One of the museum’s most recent additions, the Lucy exhibit, is designed to provide a creationist perspective on the famous bipedal hominid unearthed in 1974—one of the most definitive pieces of evidence that humans descended from apes. Up on the wall, there’s a large plaque with the title STARTING POINTS SHAPE OUR INTERPRETATION OF THE EVIDENCE. On the other side of the room, under a glass box, there is a reconstructed skin-and-hair model of the creationist version of Lucy. Instead of standing upright, as she’s normally shown, the model is hunched in the classic knuckle-dragging pose and covered in hair. When you step to the side of the box, ghostly blue holographic bones appear beneath her skin, showing how the skeleton that was discovered was incomplete. The point is that researchers use significant “artistic license” to put flesh to the bones of their discoveries.

I turn back to the exhibit hall to look for Barrett and find him cornered by a tall gangly man in a green t-shirt. The two of them are standing beneath the STARTING POINTS plaque.

“So you’re operating from the premise that Christianity is a bias,” Barrett says, gesturing to the text above them.

“I don’t admit that it’s a bias,” the man says. “I said that it’s a starting point. Those are two very different things.” He’s wearing a crew-neck shirt bearing the ill-advised Bob Jones University acronym: BJU. He has deeply bronzed skin and a smile that looks catalog-bought. I hang back, pretending to look at the Lucy model, hoping to eavesdrop on their conversation.

“Well, what’s your definition of a starting point?” Barrett asks.

“Listen,” the guy says, in a low, but measured tone. “You and I, we both have the same evidence. We live on the same earth, correct?”

Barrett seems to pause for a split second, then says, “OK.”

“But how we interpret that evidence differs based on our worldview.”

“That’s relativism.”

The man gives out a low laugh. “No, sir. That is not relativism.”

“If truth is dependent on—”

“Listen, listen, listen. You’re confusing my argument.”

“I don’t think I’m confusing it at all. The Bible is one starting point, Darwin is another.”

At that moment, something happens that isn’t, I suppose, all that surprising. I forget which side I’m on. “The Bible is from the Creator, though,” I say.

The man turns around and barely registers my presence before pointing at me. “Bingo.”

Barrett looks at me like I’ve just shown him a heretofore concealed swastika tattoo.

“He’s not saying there are no absolutes,” I tell him. “He’s just saying that your interpretation of physical evidence is going to be incorrect if you don’t accept the Bible as the truth.”

“So your starting point is the Truth,” Barrett says, looking slowly from me to the man, then back again. “You’ve already decided what reality is.”

“We didn’t decide,” the man says. “God decided. He’s the Creator. He was there, in the beginning. Were you there in the beginning of the world?”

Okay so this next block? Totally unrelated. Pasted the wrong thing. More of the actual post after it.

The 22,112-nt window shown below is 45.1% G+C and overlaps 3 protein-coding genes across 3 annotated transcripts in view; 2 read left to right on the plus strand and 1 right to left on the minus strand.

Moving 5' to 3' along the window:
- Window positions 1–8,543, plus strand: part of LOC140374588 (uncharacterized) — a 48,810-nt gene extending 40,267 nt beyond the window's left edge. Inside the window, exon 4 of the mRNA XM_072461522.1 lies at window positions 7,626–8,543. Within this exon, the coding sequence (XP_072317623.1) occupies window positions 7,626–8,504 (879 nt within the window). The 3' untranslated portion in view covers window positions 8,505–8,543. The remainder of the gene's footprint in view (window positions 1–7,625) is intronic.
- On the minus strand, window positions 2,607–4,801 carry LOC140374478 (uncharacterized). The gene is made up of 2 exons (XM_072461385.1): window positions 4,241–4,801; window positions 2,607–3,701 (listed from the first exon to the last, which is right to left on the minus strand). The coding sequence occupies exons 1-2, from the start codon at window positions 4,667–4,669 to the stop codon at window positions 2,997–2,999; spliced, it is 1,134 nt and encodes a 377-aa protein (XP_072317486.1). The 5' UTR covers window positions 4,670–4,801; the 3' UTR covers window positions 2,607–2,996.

“No,” Barrett says. He keeps looking at me with the deflated gaze of the betrayed. I turn toward the next exhibit, hoping he’ll follow me, but instead he launches into what I can already tell is a doomed line of argument: questioning the veracity of scripture itself. He points out that the Genesis story was based on Egyptian creation myths.

The man winces. “Come on, now. You honestly believe that?”

“It’s not what I believe,” Barrett says. “It’s the truth. Read any historian—”

“Any secular historian.”

“These are people who’ve devoted their lives to studying primary sources and publish their results in peer-reviewed journals—”

“I have my sources too.”

“—and have advanced degrees and work for research foundations that—”

“So do my sources.”

“—are known around the world . . .”

The man smiles at me with a kind of long-suffering good-humor, as if we’re the only two reasonable people in this conversation. He squeezes Barrett’s shoulder and I realize suddenly in this gesture, in its assured familiarity, that he’s a pastor. He glances at me as he turns to leave. “Try and talk some sense into this guy, will you?”

After picking at a Fossil Cake (the museum’s version of funnel cake), Barrett and I find ourselves veering into the lobby theater to see a showing of Global Warming: A Scientific and Biblical Exposé of Climate Change. It appears to be a pretty traditional science documentary, like something that might have been shown on the Discovery Channel circa 1995 (before the slogan changed from “Explore Your World” to “Entertain Your Brain”). Interviews with scientists are spliced with pedestrian footage of flowers blooming, waves crashing on amber sand. The scientists are, at first glance, more credible than I expected them to be. Most have a “Dr.” in front of their name, and belong to institutions that, while obscure, sound like more than mere degree mills. One of them, Dr. Roy Spencer, is a former NASA climatologist who claims, “There isn’t anybody I know today that doesn’t agree that we are unusually warm right now.” Just as I’m beginning to wonder if perhaps the filmmakers misunderstood the word “exposé,” the shot of Dr. Spencer stalls in a freeze-frame, and the narrator’s ominous voice says, “But that’s where the agreement amongst scientists ends.”

“That’s right,” whispers one of the women in front of us. Barrett and I are seated behind a row of about a dozen fifty-something women clutching Vera Bradley. These women are incredibly vocal throughout the film, offering Pentecostal-like affirmations after every sound bite.